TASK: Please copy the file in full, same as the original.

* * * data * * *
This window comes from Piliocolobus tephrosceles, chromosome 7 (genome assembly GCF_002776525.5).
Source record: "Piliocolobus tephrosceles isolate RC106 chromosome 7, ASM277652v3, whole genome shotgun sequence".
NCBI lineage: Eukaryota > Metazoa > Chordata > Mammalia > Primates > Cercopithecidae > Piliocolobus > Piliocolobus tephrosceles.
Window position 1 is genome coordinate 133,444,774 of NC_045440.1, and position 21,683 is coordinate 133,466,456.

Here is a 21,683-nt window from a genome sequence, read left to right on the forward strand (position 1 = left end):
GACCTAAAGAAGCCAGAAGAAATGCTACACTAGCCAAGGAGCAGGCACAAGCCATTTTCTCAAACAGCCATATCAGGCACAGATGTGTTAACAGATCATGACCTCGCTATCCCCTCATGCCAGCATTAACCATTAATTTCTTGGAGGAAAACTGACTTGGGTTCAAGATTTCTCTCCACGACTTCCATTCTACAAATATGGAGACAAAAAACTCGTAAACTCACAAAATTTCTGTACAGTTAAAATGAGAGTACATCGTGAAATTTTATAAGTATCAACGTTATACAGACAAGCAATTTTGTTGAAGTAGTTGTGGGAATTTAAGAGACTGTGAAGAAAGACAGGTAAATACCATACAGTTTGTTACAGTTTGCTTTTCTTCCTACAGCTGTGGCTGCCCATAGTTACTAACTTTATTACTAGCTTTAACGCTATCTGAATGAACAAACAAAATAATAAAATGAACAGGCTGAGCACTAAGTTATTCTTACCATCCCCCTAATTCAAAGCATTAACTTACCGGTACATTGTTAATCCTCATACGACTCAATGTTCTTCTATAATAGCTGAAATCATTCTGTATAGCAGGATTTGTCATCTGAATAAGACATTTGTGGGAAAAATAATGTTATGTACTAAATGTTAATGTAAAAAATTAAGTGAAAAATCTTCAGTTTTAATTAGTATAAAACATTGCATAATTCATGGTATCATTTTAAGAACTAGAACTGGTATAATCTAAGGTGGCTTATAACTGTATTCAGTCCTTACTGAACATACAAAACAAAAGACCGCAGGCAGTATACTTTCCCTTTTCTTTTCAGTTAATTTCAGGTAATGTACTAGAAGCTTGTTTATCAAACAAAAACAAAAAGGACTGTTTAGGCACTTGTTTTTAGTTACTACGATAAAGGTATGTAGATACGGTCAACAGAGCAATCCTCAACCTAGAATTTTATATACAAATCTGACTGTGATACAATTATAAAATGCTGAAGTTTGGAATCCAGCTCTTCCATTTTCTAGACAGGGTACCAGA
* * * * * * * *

This window comes from Piliocolobus tephrosceles, chromosome 7 (genome assembly GCF_002776525.5).
Source record: "Piliocolobus tephrosceles isolate RC106 chromosome 7, ASM277652v3, whole genome shotgun sequence".
NCBI lineage: Eukaryota > Metazoa > Chordata > Mammalia > Primates > Cercopithecidae > Piliocolobus > Piliocolobus tephrosceles.
Window position 1 is genome coordinate 133,444,774 of NC_045440.1, and position 21,683 is coordinate 133,466,456.

Here is a 21,683-nt window from a genome sequence, read left to right on the forward strand (position 1 = left end):
GACCTAAAGAAGCCAGAAGAAATGCTACACTAGCCAAGGAGCAGGCACAAGCCATTTTCTCAAACAGCCATATCAGGCACAGATGTGTTAACAGATCATGACCTCGCTATCCCCTCATGCCAGCATTAACCATTAATTTCTTGGAGGAAAACTGACTTGGGTTCAAGATTTCTCTCCACGACTTCCATTCTACAAATATGGAGACAAAAAACTCGTAAACTCACAAAATTTCTGTACAGTTAAAATGAGAGTACATCGTGAAATTTTATAAGTATCAACGTTATACAGACAAGCAATTTTGTTGAAGTAGTTGTGGGAATTTAAGAGACTGTGAAGAAAGACAGGTAAATACCATACAGTTTGTTACAGTTTGCTTTTCTTCCTACAGCTGTGGCTGCCCATAGTTACTAACTTTATTACTAGCTTTAACGCTATCTGAATGAACAAACAAAATAATAAAATGAACAGGCTGAGCACTAAGTTATTCTTACCATCCCCCTAATTCAAAGCATTAACTTACCGGTACATTGTTAATCCTCATACGACTCAATGTTCTTCTATAATAGCTGAAATCATTCTGTATAGCAGGATTTGTCATCTGAATAAGACATTTGTGGGAAAAATAATGTTATGTACTAAATGTTAATGTAAAAAATTAAGTGAAAAATCTTCAGTTTTAATTAGTATAAAACATTGCATAATTCATGGTATCATTTTAAGAACTAGAACTGGTATAATCTAAGGTGGCTTATAACTGTATTCAGTCCTTACTGAACATACAAAACAAAAGACCGCAGGCAGTATACTTTCCCTTTTCTTTTCAGTTAATTTCAGGTAATGTACTAGAAGCTTGTTTATCAAACAAAAACAAAAAGGACTGTTTAGGCACTTGTTTTTAGTTACTACGATAAAGGTATGTAGATACGGTCAACAGAGCAATCCTCAACCTAGAATTTTATATACAAATCTGACTGTGATACAATTATAAAATGCTGAAGTTTGGAATCCAGCTCTTCCATTTTCTAGACAGGGTACCAGA